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MPs want BBC licence fee replaced with subscription

The BBC has insisted its licence fee is vital to ensure its programmes can be accessed by everyone, amid claims that up to 50 MPs will call for the charge to be scrapped and replaced with a subscription option.

MPs want to replace the BBC licence fee with a subscription service. Credit: Jonathan Brady/PA Wire

A group of Conservatives will support an appeal to the Culture Secretary Sajid Javid urging a review into funding for the corporation, the Sunday Express reported.

The paper said it had seen a letter from Tory MP Andrew Bridgen to Mr Javid which said the current funding arrangement is "increasingly becoming unsustainable and out of keeping with the modern media environment".

Mr Bridgen went on to say the organisation should plan for a future without the licence fee, looking at subscriptions as well as "the wealth of further opportunities that exist for its worldwide operation".

But the BBC has said the licence fee ensures wider access to its programming.

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BBC's Buerk: Ched Evans' rape victim deserves no credit

The BBC has apologised after presenter Michael Buerk broadcast that footballer Ched Evans' rape victim was among those not coming away "with any credit" from the case because she was "so drunk she could barely stand".

Michael Buerk's comments aired this morning on Radio 4 ahead of this evening's Moral Maze. Credit: Yui Mok/PA Archive

Speaking in a trailer for this evening's Radio 4 programme Moral Maze, which will debate whether Evans should return to his former club Sheffield United after his prison release, Buerk said:

Nobody comes out of the Ched Evans rape case with any credit. Not the victim who had drunk so much she could barely stand, nor the two footballers who had sex with her in the most sordid of circumstances.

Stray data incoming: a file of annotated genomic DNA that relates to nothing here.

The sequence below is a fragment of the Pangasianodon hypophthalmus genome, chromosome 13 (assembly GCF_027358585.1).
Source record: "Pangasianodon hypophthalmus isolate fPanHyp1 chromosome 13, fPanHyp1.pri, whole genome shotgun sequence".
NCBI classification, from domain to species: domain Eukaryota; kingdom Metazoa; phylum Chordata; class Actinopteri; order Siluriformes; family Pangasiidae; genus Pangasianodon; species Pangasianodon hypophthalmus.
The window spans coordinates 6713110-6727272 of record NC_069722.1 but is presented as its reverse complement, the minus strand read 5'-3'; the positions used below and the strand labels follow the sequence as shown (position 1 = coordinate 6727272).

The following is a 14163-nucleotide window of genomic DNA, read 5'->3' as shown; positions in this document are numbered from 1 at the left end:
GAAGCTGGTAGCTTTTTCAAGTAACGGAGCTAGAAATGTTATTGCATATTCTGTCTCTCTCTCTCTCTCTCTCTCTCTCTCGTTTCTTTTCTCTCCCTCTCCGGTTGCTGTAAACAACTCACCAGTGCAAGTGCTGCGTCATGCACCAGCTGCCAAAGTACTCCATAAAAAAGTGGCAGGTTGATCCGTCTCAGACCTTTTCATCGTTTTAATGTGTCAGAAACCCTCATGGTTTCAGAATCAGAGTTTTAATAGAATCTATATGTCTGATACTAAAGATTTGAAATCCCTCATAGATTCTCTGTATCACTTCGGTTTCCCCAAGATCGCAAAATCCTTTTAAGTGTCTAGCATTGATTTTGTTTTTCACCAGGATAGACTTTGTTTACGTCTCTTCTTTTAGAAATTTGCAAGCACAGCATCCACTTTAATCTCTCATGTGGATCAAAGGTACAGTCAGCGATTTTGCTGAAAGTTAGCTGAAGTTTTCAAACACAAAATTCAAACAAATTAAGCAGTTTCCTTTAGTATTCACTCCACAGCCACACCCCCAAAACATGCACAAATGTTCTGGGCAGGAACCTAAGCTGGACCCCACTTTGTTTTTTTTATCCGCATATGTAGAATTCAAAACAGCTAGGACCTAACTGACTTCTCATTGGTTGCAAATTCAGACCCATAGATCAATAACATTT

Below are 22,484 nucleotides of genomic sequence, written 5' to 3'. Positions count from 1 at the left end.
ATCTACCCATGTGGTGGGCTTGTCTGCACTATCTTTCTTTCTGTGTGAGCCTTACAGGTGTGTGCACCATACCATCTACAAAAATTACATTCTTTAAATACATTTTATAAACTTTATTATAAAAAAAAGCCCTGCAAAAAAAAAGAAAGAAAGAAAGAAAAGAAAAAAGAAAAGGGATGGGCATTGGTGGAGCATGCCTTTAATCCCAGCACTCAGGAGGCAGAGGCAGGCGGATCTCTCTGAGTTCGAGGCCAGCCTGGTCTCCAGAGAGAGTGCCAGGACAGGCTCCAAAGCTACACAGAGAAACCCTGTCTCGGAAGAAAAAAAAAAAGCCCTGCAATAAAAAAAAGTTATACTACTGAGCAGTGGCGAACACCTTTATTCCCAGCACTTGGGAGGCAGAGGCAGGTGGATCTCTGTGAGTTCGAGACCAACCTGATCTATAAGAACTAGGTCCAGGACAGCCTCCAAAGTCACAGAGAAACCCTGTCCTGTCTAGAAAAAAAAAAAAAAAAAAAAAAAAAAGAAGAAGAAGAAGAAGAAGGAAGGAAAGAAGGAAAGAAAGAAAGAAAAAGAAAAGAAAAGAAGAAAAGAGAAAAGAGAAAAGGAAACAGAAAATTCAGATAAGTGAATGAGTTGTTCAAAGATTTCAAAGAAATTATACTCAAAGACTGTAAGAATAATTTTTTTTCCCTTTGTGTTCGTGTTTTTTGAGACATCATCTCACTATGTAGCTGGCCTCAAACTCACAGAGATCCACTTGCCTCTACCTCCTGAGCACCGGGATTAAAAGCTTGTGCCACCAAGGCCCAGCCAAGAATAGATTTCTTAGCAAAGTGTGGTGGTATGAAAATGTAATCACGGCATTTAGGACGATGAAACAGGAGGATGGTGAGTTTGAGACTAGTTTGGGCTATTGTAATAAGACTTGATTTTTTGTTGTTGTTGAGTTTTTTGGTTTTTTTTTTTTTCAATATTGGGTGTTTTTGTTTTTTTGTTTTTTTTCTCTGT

The jury convicted only one of rape and now, after serving half his five-year sentence, ashamed but unrepentant, Ched Evans has been released and there is talk of a £500,000 contract to return to his club, Sheffield United.

– Michael Buerk

This morning's aired comments received strong criticism from rape charities amid an angry public response. A spokesman for Radio 4 said:

There was no intention to suggest that the victim was in any way at fault, and we apologise if the way this live trail was phrased suggested this.

Tonight’s Moral Maze will ask whether a convicted rapist who maintains his innocence should be entitled to get his job back.

– BBC statement

The criticism of Buerk's comments come after public outrage at TV presenter Judy Finnigan's claim that the victim in the case had "had far too much to drink" and that the "rape was not violent".

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Alice Gross' sister criticises BBC over 'insensitive' debate

The sister of Alice Gross has criticised the BBC's Question Time programme over a discussion about immigration related to Alice's murder.

Nina Gross wrote on Twitter:

The show's panel had discussed whether criminals should be allowed to move freely across European borders, a reference to Latvian builder Arnis Zalkalns, a suspect in Alice's murder.

The official BBC Question Time account replied:

Nina, 19, thanked the BBC for the apology.

NUJ: BBC staff to strike over job losses

The National Union of Journalists has said that staff at the BBC have voted to go on strike in a row over job losses.

NUJ members see this as a battle for the heart and soul of the BBC. Our members know that these cuts are being targeted in the wrong direction – instead of sorting out managerial excesses and waste, it is grassroots journalism and programming facing the axe. Morale is at a record low, with staff working in an atmosphere described by one journalist as one of ‘fear and loathing’.

– NUJ general secretary Michelle Stanistreet

The NUJ said that in the ballot, 86.9 per cent of members voted for action short of strike action, and 73.6 per cent of members voted for action including strike action.

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